Being a garbage police is not easy in Catalonia

I am the garbage police at home. Everything has to be separated based on what bin it goes into and I can even pick up what others throw in the wrong waste bin. It’s easy to be the garbage police where I live in Gävle with an advanced waste management system in every part of the municipality.

It’s so good that it has been awarded a lot of prices, both nationally and internationally, and the services of our municipal waste management system are asked for in other countries. During the years I’ve brought a lot of foreign visitors: El Salvador, Dominican Republic, South Africa, Mozambique, Canary Islands, Chile, Guatemala, Colombia, Rwanda, Catalonia etc. Most of them politicians. And all of them are impressed.

It’s not by chance we have this form of waste management. It was a clear political prioritization between having our municipal energy company build a waste incinerator, or developing a way for sustainable recycling. It took many years of political discussions before the waste separation was in place.

According to SDG #12 by 2030 we should substantially reduce waste generation through prevention, reduction, recycling and reuse. We are really on the right way in Gävle but it’s not enough. We can do even better. We’re generally good at recycling in Sweden compared to many other EU member states even though we are ruled by the same legislation.

I’m now spending my holiday in Catalonia but it’s impossible to recycle the same way I can do at home since the awereness of environmental issues amongst citizens is low. All kind of packaging is thrown in the same container and it’s normally just a mess where you will find anything from electro domestics to organic waste.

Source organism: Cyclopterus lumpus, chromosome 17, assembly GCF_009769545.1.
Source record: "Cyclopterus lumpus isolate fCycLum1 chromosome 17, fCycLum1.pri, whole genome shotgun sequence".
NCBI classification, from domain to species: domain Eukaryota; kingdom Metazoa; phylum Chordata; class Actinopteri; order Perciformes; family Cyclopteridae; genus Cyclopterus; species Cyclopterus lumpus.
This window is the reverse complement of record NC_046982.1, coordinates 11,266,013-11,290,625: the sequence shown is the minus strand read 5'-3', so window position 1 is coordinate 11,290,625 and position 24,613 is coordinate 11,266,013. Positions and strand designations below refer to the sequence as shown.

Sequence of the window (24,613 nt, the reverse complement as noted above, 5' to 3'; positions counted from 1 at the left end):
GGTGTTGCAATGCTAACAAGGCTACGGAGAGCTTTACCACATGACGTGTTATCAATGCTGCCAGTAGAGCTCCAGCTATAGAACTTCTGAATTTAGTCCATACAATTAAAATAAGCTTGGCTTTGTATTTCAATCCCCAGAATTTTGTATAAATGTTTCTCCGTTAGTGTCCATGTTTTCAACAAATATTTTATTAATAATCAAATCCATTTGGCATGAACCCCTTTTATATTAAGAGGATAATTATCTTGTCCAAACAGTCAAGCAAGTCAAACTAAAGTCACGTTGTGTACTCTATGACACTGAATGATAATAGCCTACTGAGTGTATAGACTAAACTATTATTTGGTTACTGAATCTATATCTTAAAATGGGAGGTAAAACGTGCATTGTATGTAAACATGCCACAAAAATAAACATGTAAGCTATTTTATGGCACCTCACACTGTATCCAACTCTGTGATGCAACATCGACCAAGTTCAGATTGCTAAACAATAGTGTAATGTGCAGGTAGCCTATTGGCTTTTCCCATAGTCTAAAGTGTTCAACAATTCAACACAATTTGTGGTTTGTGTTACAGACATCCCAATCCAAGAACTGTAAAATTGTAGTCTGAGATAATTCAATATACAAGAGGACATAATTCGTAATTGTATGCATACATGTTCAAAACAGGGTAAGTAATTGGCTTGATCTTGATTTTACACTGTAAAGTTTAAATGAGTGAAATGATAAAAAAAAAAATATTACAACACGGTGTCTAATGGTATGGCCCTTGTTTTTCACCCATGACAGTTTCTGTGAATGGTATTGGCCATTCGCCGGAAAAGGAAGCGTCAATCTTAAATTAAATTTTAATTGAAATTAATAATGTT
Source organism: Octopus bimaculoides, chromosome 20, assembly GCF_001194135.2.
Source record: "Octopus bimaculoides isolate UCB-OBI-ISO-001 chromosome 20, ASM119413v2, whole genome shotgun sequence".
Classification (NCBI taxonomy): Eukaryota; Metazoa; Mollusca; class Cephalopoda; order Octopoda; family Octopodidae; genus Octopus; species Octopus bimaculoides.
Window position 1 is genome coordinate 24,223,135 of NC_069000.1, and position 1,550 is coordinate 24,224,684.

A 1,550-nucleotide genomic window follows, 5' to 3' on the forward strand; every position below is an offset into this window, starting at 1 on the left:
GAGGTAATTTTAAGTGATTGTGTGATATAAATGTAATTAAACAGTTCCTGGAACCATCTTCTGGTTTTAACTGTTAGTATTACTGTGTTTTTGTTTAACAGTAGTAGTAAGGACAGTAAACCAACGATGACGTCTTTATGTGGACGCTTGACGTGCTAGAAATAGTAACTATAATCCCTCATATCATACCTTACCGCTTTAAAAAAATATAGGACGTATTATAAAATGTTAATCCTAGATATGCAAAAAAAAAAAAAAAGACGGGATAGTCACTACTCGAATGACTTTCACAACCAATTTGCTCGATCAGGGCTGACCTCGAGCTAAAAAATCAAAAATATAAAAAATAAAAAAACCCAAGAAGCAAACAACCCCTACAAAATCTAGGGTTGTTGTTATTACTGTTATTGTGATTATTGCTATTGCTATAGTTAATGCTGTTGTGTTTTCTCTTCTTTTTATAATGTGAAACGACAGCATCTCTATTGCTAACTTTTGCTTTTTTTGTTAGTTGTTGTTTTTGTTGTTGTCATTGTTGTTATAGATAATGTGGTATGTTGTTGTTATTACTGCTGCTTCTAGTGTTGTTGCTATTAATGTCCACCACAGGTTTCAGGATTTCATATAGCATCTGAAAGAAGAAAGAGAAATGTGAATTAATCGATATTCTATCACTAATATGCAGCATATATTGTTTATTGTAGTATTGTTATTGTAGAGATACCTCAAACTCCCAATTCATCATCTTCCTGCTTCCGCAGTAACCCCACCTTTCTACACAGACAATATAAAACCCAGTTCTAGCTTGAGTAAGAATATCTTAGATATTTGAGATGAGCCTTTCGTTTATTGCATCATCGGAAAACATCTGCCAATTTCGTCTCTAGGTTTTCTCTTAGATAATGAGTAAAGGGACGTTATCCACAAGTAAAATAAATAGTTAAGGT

SDG #12 also state we should support developing countries to strengthen their scientific and technological capacity to move towards more sustainable patterns of consumption and production. The issue about waste is a common challenge for all of us. For rich and poor countries. The more developed the more waste, but we handle it different based on awereness and political will. Thanks to political decision we normally don’t burn rubber wheels any longer in the EU as it is forbidden. Still we continue to live in societies with unsustainable consumption patterns generating much more consumer-products than we need and using much more natural resources than sustainable and necessary. People continue to think about waste as something just to throw away and not something that could be turned into a new product.

So how can we support developing countries when we don’t live up to our own legislation at home? The SDG:s are also about us. We should not forget that. In Europe we have to rethink and use existing legislation to diminish our waste and follow the waste hierarchy. It’s far too easy to break the rules without being sanctioned. We also need to develop the legislation further to collect all kind of materials as such. Why should we not recycle an old plastic chair when we recycle the plastic bottle. And we should support developing countries not only with technology but also with environmental legislation in combination with economic incentives to prevent, reduce, reuse and recycle. We can do that by sheding a light on good local examples. There is no one-size-fits-all. It depends on the size of the municipality, and what kind of industry, agriculture, etc. The Gävle model could suit a lot of municipalities but not all. One kind of good cooperation is that between municipalities but the resources are too limited to make any real change. I would like to see more of that in our cooperation policy.

/Bodil Valero 

Member of the European Parliament for the Swedish Greens (Miljöpartiet de gröna)

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